Washington: Using the High Contrast Instrument for the Subaru Next Generation Adaptive Optics (HiCIAO), a large international team of astronomers has observed and examined PDS 70, a young star about 10 million years old with a mass similar to that of the Sun.
Images captured from the observations clearly show a giant gap inside the protoplanetary disk, the largest ever found among lower mass stars similar to the Sun.
The researchers think that the gap in PDS 70’s protoplanetary disk may have resulted from the birth of multiple planets because no single planet, regardless of how heavy or efficient it is in its formation, is sufficient to create such a giant gap.
The high contrast images from the observations allowed the researchers to study the details of the disk, which then enabled them to directly reveal the site of formation of one and possibly more planets.
The team led by Jun Hashimoto (National Astronomical Observatory of Japan) and Ruobing Dong (Princeton University) is now attempting to detect those planets.
The goal of the Strategic Exploration of Exoplanets and Disks with Subaru (SEEDS, Note 2) Project, begun in 2009, is to study the disks around less massive stars like the Sun.
As part of the SEEDS Project, the current team chose to target PDS 70, which is located in the constellation Centaurus; is about 460 light years from Earth; and has a mass 90 percent that of the Sun. Estimated to be about 10 million years old, this is a very young star relative to the 10 billion year life span of Sun-like stars and the 4.6 billion year age of our Sun.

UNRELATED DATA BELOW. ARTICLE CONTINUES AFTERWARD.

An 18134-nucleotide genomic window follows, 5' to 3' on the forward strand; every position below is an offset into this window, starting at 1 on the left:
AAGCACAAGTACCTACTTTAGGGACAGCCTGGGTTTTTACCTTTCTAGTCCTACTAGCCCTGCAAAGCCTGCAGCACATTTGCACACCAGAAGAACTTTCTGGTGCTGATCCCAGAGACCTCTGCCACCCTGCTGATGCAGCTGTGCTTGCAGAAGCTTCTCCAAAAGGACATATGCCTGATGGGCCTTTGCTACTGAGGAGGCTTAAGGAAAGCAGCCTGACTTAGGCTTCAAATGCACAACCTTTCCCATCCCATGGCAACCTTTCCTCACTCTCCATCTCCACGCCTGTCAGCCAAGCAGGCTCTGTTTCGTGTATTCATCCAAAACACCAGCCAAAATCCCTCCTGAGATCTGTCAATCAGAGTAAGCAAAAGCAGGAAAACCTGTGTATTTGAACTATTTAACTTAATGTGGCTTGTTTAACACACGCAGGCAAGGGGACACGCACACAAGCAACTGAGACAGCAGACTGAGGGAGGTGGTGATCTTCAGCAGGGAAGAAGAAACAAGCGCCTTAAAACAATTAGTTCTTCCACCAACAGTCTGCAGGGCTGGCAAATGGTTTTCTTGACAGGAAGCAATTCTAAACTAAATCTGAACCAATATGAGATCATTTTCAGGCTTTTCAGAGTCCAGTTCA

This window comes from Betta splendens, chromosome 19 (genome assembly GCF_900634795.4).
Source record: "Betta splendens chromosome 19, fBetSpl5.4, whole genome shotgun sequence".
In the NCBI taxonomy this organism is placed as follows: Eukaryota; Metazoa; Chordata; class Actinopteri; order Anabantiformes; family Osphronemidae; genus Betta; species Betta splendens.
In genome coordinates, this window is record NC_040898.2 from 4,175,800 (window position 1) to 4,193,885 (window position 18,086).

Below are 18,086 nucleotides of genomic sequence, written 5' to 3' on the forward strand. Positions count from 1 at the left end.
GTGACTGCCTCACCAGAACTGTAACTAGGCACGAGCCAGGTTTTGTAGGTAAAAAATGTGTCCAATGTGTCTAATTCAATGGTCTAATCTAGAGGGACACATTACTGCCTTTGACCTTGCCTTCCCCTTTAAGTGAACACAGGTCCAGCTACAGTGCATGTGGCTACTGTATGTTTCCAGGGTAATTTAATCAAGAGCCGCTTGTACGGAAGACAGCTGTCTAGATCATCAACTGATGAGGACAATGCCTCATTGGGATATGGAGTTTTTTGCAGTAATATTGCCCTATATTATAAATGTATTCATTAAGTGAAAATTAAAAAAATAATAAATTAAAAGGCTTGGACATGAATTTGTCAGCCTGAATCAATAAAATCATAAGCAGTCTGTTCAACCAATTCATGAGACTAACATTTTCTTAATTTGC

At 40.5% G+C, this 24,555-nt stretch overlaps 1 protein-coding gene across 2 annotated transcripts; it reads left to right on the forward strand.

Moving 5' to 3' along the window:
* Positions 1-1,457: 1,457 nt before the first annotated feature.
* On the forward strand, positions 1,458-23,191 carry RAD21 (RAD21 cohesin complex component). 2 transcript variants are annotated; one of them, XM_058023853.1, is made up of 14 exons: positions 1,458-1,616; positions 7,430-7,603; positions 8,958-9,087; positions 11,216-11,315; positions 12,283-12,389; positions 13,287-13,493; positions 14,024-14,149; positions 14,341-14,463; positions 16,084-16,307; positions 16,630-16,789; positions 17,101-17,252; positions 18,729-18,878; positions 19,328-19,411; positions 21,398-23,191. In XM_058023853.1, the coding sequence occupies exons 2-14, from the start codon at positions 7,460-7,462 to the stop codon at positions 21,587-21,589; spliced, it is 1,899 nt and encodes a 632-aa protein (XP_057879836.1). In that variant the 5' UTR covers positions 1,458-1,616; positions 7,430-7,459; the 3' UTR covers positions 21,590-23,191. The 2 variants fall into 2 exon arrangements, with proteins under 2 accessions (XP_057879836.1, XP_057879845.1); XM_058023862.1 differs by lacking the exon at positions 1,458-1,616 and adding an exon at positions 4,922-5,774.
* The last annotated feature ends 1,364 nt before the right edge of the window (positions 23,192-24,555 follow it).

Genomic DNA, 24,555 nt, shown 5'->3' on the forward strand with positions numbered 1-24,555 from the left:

Previous observations of the spectral energy distribution and direct imaging by the Very Large Telescope in Chile suggested the presence of a disk, but were not able to determine the details of its structure.
The observations with HiCIAO mounted on the Subaru Telescope clearly show a low-density space between PDS 70 and the inner edge of the disk surrounding it, with a radius as large as 70 astronomical units (AU, the distance between Earth and Sun
The huge size of the gap in the disk around PDS 70 led the team to question how the gap formed. By studying the details of the spectral energy distribution (plotting the brightness of light vs. wavelength) of the star itself and the disk, they found another disk at a distance of only 1 AU.
Gravitational forces from the planet(s) embedded in the disk might account for this kind of gap in the disk, because they could pull away the material from the disk, and the clearing of the material means less infrared radiation from that area. It would be very difficult for a single planet to create the giant gap in the disk around PDS 70.
The research team thinks that more than one planet could be responsible for creating the gap. However, conducting observations to detect such planets is difficult, because the scattered light from the disk can obscure the very faint light emitted from planets.
The high contrast images made possible by observations with HiCIAO revealed the surprising details of PDS 70’s protoplanetary disk.
Team leader Jun Hashimoto (NAOJ) commented, “Thanks to the powerful combination of the Subaru Telescope and HiCIAO, we are able to probe the disks around Sun-like stars. PDS 70 shows how our solar system may have looked in its infancy.”